So as you sit down this year and reflect on all the new things you want to achieve do not forget to reflect back on those goals that you have yet to conquer. Do not let past circumstances deter you from trying again. It is time to utilize one of the best lessons in martial arts, indomitable spirit, go forth and achieve.

Learning About Defeat

on MAR. / 23 / 2011 | 0 comments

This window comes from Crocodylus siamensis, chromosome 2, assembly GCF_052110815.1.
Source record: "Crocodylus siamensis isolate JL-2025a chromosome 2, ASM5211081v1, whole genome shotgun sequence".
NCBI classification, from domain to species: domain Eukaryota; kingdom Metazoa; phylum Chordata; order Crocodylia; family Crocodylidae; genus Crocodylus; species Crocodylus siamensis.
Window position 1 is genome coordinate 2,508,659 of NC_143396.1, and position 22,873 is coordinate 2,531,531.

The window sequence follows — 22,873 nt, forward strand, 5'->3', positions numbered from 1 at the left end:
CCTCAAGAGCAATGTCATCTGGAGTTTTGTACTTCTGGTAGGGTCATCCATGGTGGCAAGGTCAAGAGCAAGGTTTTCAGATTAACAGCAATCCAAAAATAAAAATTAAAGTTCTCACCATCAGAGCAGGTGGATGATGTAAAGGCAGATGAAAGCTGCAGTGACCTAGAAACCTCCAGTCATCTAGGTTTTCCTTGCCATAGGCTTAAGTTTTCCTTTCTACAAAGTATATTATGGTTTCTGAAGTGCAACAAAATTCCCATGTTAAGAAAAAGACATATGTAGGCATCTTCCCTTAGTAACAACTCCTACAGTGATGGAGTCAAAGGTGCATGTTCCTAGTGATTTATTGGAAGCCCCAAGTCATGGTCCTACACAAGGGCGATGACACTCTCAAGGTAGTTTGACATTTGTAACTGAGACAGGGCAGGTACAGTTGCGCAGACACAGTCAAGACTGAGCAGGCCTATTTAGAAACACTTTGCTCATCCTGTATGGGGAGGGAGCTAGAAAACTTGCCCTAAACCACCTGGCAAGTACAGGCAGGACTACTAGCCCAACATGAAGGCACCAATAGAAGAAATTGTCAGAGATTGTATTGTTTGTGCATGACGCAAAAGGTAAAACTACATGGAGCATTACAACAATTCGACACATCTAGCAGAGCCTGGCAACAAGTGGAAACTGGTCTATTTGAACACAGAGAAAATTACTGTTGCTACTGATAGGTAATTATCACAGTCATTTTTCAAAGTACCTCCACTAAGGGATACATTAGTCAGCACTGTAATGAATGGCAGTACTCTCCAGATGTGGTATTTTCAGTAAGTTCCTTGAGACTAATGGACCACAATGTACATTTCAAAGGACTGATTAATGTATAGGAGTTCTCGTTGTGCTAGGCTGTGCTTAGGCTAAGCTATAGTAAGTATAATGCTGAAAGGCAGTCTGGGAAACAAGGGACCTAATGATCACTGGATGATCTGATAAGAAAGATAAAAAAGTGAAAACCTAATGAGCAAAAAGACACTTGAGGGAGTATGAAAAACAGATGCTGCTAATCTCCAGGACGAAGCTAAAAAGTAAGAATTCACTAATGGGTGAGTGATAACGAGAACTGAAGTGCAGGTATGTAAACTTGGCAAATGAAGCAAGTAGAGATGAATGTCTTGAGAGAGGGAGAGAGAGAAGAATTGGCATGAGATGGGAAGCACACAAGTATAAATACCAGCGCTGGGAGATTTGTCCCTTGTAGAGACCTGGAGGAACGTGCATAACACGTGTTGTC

by Jeremy M. Talbott

Not long ago, I was at a tournament with some students. One of our older students, who was 15, had been training tirelessly for this event. All his free time was spent at the school running his form over and over.  Throughout the season, he had been finishing in fourth or fifth place.  His goal was to finish in the top three. When it was his turn to compete, he went out there and gave it his all. It was probably the best I have ever seen him compete. When he stepped off the mat, he was pleased with his performance. However, when the judges read off his scores, it wasn’t enough to land him in the top three as he had hoped.